by Michael W. Taft
Albert Einstein once said that “a person who never made a mistake never tried anything new.” It’s actually pretty hard to make a mistake in meditation, but maybe the biggest challenge that beginning meditators encounter is the often mistaken belief that they’re doing it wrong. I’m not sure of the reason for this—maybe it’s just a quirk of our culture—but in my teaching experience it certainly comes up a lot. People just get convinced for some reason, that they’re doing their meditation practice all wrong.
From what I’ve seen, virtually everybody who thinks that they’re doing it incorrectly, is actually doing it right. While it may take time to get really good at meditation, it takes almost no time to be able to follow the instructions properly. Thus you can rest assured that you are probably doing it right. The rest is just making the effort each day to sit, and letting time work its magic upon you.
Ways You Can Actually Get It Wrong
Still positive that you’re screwing up? OK, let’s go over the common ways that people actually can get it wrong. If you happen to have stumbled into one of these pitfalls, they are usually quite easy to correct.
1. The most common mistake, and the most ironic, is to get really caught up in the idea that you’re messing it up. The only way you’re making a mistake here is that you’re not concentrating on your meditation object, but instead directing all your attention towards beating yourself up. The solution is simple, let go of your fixation with how you’re messing it up and voilà, you’re not messing it up anymore.
2. A second problem is letting yourself become grossly distracted. It’s possible to sit as if meditating, but allow yourself to get lost in endless fantasizing. Dreams of delicious meals, fantasy sex, or the mansion you want to build some day can seem a lot more interesting than focusing on the body sensations in your big toe. So if you’re getting involved in fantasies on purpose, and not even trying to concentrate on meditating, that’s a problem. The solution is to stop doing it on purpose, and start trying to concentrate.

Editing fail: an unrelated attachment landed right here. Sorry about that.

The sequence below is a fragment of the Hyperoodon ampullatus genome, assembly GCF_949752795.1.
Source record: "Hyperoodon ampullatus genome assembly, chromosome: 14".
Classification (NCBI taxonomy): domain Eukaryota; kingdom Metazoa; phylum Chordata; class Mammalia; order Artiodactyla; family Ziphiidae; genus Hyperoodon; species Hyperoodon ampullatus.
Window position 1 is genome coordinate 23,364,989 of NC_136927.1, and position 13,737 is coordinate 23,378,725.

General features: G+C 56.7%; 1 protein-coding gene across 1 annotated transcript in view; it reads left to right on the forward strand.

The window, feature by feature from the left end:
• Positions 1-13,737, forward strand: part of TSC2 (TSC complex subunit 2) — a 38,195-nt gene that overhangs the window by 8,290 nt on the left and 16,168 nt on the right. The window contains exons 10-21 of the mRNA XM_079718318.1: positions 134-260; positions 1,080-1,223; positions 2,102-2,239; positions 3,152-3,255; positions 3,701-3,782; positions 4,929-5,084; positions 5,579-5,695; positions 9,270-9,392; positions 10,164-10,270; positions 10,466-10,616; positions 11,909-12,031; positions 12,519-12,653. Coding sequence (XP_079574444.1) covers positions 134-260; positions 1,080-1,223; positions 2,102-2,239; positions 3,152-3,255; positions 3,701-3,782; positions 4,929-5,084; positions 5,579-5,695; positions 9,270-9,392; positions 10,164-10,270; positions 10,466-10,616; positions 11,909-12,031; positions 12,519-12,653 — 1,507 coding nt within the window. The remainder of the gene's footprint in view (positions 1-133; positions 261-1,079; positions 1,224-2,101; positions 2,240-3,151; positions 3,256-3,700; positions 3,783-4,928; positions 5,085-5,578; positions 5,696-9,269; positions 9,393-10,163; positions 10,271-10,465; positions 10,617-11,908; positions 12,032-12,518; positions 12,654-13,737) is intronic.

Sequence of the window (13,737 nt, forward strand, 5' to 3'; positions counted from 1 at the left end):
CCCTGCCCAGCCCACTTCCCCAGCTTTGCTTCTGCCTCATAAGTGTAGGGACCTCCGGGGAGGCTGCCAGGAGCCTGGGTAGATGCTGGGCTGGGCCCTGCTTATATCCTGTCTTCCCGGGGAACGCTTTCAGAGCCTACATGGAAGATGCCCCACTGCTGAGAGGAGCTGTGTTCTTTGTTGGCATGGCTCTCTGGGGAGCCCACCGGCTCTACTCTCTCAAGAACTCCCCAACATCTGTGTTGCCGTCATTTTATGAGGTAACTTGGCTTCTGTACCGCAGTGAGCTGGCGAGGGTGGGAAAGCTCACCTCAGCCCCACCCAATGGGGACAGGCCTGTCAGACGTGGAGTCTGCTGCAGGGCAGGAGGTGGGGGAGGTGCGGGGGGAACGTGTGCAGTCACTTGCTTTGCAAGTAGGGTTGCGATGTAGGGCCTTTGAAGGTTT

Fantasizing on purpose is different from just getting distracted, which is totally normal and not a problem at all. Having a wandering mind isn’t a crime against nature or anything. It’s just part of the process of meditating. So let go of any self-recrimination, don’t beat yourself up, and lovingly drag your attention back to the focus object. All will be well.
3. The third common problem is falling asleep. That’s not a bad thing, but it’s not meditating. You might need the sleep. Most of us are chronically overworked and not getting enough rest. By all means, get all the deep, delicious sleep you require. But sleeping is not meditating. There’s a reason that Buddhist monks are credited with inventing caffeinated tea. When it’s time to meditate, wake up and pay attention to your focus object.
4. A fourth common problem is trying too hard. Some percentage of people take a heroic, overachieving attitude towards their practice. They try to concentrate as hard as they can, and to have ultra-sharp sensory clarity at every moment, never missing a scintilla of what’s happening.
This can be a good thing, but beyond a certain level it’s self-defeating. All the stress you produce from trying so hard is undoing the positive effects of the meditation. You’re not remembering that acceptance is a key element of meditation, and a big part of acceptance is relaxation. So try hard, but stay loose and open in practice.
5. The last common problem is a little more subtle: entertaining yourself with a slew of different meditation techniques. Maybe you learned mantra meditation at some point in your life, then experimented with self-inquiry for a while, and these days are all about basic mindfulness. Now when you feel bored in meditation, you switch from one technique to the other to another. While that can be entertaining, it means that you’re not sinking into a deep contact with your focus object. Instead, you’re just kind of ping-ponging around to keep yourself amused.
That kind of practice pinball doesn’t allow you to get the maximum benefit from your meditation. It’s closely related to getting into fantasizing. So decide which practice you’re going to do during your session, and for how long, and then stick with it for the entire session. If you want to switch techniques in different sessions, that’s fine, but don’t give in to the urge to jump from technique to technique in a single session.
If you’re avoiding these common pitfalls, then you are doing meditation right. Even if it sometimes doesn’t feel very good, you are doing it right. Even if you have a lot of thoughts racing around in your head, you are doing it right. Sometimes practice is uncomfortable (even painful), and sometimes it’s filled with a lot of thinking. That’s fine. The thing to do as a mindfulness practitioner is simply (even if it’s difficult) to bring a lot of acceptance to these difficult experiences if you can, and keep going.
This is an edited excerpt from Michael’s upcoming book The Mindful Geek
photo by Michael Taft